The Biden administration said on Thursday it would extend deportation protection and work permits to an estimated 337,000 migrants from El Salvador, Nicaragua, Nepal and Honduras through the summer of 2024, ahead of a court ruling that would increase their legal status next year. may end. ,
The Department of Homeland Security (DHS) said in a notice that it will allow immigrants from these countries to legally live and work in the US under the Temporary Protected Status (TPS) policy until at least June 2024. Created in 1990, TPS is a deportation relief program that the United States can extend to citizens of countries beset by armed conflict, natural disasters, or other humanitarian crises.
Thursday’s announcement comes two weeks after court talks between the Biden administration and lawyers representing TPS holdersIt paves the way for the Trump administration’s decision to end the legal status of hundreds of thousands of immigrants enrolled in the program to take effect.
But in its notice on Thursday, DHS said immigrants from El Salvador, Nicaragua, Nepal and Honduras would be allowed to have their work permits and deportation protection at least 365 days after the department terminated related TPS programs, or Until June 30, 2024 – whichever date comes later.
June 30, 2024, the extension also applies to some Haitian and Sudanese expatriates, but they are also eligible to apply for work permits and deportation protection under the extension of TPS programs to Haiti and Sudan by the Biden administration. declared that they are not affected by the litigation. in federal court.
“DHS is well aware of the importance of Temporary Protected Status (TPS) in providing stability to people’s lives,” a DHS spokesperson said in a statement to CBS News on Thursday.
As of the end of 2021, 241,699 Salvadorans, 76,737 Hondurans, 14,556 Nepalese and 4,250 Nicaraguans were enrolled in the TPS program, according to data from the US Citizenship and Immigration Services (USCIS).
TPS allows beneficiaries to live and work in the country without fear of deportation, but it does not provide them with a path to permanent residency or citizenship. Those who lose their TPS protection may be eligible for deportation, as long as they do not apply for and have been granted another immigration benefit.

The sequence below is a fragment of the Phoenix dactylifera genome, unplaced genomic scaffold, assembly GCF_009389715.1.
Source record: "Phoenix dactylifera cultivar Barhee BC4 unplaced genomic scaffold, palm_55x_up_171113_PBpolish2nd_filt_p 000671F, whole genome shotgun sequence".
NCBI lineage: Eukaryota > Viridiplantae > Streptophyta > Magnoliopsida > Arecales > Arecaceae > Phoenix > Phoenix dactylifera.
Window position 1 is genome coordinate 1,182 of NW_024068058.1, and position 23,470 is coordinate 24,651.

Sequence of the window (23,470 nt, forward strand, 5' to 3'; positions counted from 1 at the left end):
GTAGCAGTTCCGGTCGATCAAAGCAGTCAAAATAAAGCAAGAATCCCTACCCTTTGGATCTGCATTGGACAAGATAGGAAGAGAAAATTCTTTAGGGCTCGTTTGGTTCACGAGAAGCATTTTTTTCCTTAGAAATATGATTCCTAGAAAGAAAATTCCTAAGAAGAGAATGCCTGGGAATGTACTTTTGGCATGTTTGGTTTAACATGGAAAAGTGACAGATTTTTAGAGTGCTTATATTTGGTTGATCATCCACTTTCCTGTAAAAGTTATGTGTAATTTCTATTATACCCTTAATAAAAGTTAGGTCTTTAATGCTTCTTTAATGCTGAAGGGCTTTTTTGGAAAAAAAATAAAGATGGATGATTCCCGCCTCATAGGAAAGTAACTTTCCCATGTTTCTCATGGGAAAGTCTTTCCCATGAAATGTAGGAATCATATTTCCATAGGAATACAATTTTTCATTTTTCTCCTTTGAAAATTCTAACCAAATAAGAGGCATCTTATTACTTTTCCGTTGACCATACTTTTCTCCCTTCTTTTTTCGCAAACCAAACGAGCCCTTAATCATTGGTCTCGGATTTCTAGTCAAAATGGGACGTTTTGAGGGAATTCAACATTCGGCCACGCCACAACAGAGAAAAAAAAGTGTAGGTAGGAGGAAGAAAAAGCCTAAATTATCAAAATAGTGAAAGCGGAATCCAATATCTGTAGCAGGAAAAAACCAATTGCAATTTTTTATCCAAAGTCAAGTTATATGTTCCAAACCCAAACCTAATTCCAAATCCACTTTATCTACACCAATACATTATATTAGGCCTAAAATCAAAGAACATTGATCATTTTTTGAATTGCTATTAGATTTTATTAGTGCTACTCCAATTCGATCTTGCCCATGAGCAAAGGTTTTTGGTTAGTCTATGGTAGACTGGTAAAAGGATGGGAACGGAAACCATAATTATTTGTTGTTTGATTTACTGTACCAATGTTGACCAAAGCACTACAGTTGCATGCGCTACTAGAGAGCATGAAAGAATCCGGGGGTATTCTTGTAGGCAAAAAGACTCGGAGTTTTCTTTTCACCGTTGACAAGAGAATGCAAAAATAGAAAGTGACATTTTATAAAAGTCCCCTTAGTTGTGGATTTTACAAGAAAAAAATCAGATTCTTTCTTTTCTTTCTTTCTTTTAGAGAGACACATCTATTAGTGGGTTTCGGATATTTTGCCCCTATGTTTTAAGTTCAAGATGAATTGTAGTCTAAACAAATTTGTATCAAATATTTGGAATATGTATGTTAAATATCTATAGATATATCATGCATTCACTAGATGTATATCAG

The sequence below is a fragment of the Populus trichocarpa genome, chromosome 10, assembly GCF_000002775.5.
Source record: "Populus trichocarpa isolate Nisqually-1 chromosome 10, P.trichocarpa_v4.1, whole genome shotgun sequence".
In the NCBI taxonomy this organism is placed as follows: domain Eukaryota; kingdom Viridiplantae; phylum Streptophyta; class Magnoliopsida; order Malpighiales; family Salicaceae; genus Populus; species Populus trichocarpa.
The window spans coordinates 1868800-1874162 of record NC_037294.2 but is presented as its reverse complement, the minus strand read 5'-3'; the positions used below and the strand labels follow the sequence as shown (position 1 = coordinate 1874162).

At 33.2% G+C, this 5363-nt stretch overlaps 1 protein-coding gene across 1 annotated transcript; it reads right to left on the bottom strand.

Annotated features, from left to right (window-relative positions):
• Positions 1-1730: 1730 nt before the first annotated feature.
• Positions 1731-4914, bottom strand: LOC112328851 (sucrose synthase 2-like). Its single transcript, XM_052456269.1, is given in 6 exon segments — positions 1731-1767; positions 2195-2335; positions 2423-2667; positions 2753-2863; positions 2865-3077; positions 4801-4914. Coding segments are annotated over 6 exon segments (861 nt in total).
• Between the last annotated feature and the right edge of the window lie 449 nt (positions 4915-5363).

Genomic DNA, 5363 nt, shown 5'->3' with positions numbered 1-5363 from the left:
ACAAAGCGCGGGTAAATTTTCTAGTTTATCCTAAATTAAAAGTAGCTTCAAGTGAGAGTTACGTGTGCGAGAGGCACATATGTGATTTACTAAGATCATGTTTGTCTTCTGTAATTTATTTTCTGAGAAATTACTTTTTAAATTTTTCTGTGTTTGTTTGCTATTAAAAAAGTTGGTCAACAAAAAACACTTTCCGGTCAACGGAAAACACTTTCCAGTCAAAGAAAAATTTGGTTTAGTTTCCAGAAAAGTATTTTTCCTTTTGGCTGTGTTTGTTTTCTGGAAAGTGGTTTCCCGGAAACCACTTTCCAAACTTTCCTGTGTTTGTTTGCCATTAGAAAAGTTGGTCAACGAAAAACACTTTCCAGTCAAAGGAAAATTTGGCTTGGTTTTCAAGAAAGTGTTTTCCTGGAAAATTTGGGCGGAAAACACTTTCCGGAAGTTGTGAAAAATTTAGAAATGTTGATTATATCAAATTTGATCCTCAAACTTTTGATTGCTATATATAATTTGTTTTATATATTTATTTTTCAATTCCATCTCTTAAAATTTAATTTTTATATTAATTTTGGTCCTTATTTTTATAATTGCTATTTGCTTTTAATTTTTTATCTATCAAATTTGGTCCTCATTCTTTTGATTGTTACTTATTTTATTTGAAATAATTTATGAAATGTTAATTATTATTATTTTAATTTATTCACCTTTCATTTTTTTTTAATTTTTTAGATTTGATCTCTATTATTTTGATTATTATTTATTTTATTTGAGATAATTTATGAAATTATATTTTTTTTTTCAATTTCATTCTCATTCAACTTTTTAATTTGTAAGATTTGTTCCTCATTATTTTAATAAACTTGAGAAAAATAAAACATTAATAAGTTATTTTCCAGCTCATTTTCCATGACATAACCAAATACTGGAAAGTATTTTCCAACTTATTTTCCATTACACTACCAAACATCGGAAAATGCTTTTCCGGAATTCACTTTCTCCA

As part of its immigration action, the Trump administration attempted to end TPS programs for hundreds of thousands of migrants from El Salvador, Haiti, Nicaragua, Sudan, Honduras and Nepal. But those terminations were blocked by lawsuits in federal courts that argued that the terminations were rooted in racial antagonism and were not reasonably justified.
In September 2020, however, the 9th Circuit Court of Appeals gave the Trump administration the green light to end TPS programs, saying that courts cannot review DHS decisions related to the policy. The ruling, however, did not take effect, as lawyers representing the TPS holders asked the court to consider hearing the case with “n bank” or all active judges participating.
The Biden administration, which promised to halt the deportation of TPS holders to “vulnerable” countries, entered court talks to try to settle the lawsuit over Trump-era termination decisions. This formally expanded TPS programs to immigrants from Haiti and Sudan.
After a year of court negotiations, lawyers for the TPS holders announced on October 26 that they had failed to reach a settlement with the Biden administration. Both sides are now waiting for the 9th Circuit to accept or decline the request to hear the case.
If the request is denied, the 9th Circuit’s decision will become binding from September 2020, unless the Supreme Court intervenes.
Ahilan Arulanantham, one of the lawyers representing the TPS holders in the trial, said Thursday’s announcement was a “significant victory”. But he called it an “interim one”.
“Despite today’s extension, the Biden administration is still defending Trump’s racist TPS termination decisions in court,” said Arulantham, co-director of the Center for Immigration Law and Policy, who, unless the Biden administration acts, Will be on the books.” UCLA School of Law.
Arulanantham called on the Biden administration to create new TPS programs for El Salvador, Nicaragua, Nepal and Honduras, as it has done for Haiti and Sudan.
Democratic lawmakers have advocated allowing TPS holders who have lived in the US for years to apply for permanent residency as part of a proposal to legalize unauthorized immigrants. Many TPS holders have been residing in the country for more than two decades. For example, the TPS program for El Salvador began in 2001.
But congressional Democrats and Republicans have not been able to reach an agreement on immigration for decades, and GOP lawmakers have resisted creating a legalization program, absent changes to US border policy.